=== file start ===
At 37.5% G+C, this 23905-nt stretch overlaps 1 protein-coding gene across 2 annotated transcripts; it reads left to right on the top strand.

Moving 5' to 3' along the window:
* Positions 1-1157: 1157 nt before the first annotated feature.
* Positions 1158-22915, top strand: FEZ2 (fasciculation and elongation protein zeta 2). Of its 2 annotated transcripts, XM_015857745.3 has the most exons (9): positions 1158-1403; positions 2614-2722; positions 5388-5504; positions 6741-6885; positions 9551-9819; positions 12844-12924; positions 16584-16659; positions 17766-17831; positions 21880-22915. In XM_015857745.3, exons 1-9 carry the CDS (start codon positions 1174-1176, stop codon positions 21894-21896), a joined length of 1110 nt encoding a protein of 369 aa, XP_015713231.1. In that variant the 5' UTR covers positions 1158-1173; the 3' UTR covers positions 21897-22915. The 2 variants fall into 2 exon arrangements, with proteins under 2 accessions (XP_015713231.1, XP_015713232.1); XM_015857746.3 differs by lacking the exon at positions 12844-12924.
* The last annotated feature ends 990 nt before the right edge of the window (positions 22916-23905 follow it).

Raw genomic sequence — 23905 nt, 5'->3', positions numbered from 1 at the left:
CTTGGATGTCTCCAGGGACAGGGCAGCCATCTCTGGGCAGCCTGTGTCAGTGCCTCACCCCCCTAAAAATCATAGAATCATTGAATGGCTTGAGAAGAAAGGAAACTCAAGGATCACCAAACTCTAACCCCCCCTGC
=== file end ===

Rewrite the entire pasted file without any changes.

At 37.5% G+C, this 23905-nt stretch overlaps 1 protein-coding gene across 2 annotated transcripts; it reads left to right on the top strand.

Moving 5' to 3' along the window:
* Positions 1-1157: 1157 nt before the first annotated feature.
* Positions 1158-22915, top strand: FEZ2 (fasciculation and elongation protein zeta 2). Of its 2 annotated transcripts, XM_015857745.3 has the most exons (9): positions 1158-1403; positions 2614-2722; positions 5388-5504; positions 6741-6885; positions 9551-9819; positions 12844-12924; positions 16584-16659; positions 17766-17831; positions 21880-22915. In XM_015857745.3, exons 1-9 carry the CDS (start codon positions 1174-1176, stop codon positions 21894-21896), a joined length of 1110 nt encoding a protein of 369 aa, XP_015713231.1. In that variant the 5' UTR covers positions 1158-1173; the 3' UTR covers positions 21897-22915. The 2 variants fall into 2 exon arrangements, with proteins under 2 accessions (XP_015713231.1, XP_015713232.1); XM_015857746.3 differs by lacking the exon at positions 12844-12924.
* The last annotated feature ends 990 nt before the right edge of the window (positions 22916-23905 follow it).

Raw genomic sequence — 23905 nt, 5'->3', positions numbered from 1 at the left:
CTTGGATGTCTCCAGGGACAGGGCAGCCATCTCTGGGCAGCCTGTGTCAGTGCCTCACCCCCCTAAAAATCATAGAATCATTGAATGGCTTGAGAAGAAAGGAAACTCAAGGATCACCAAACTCTAACCCCCCCTGC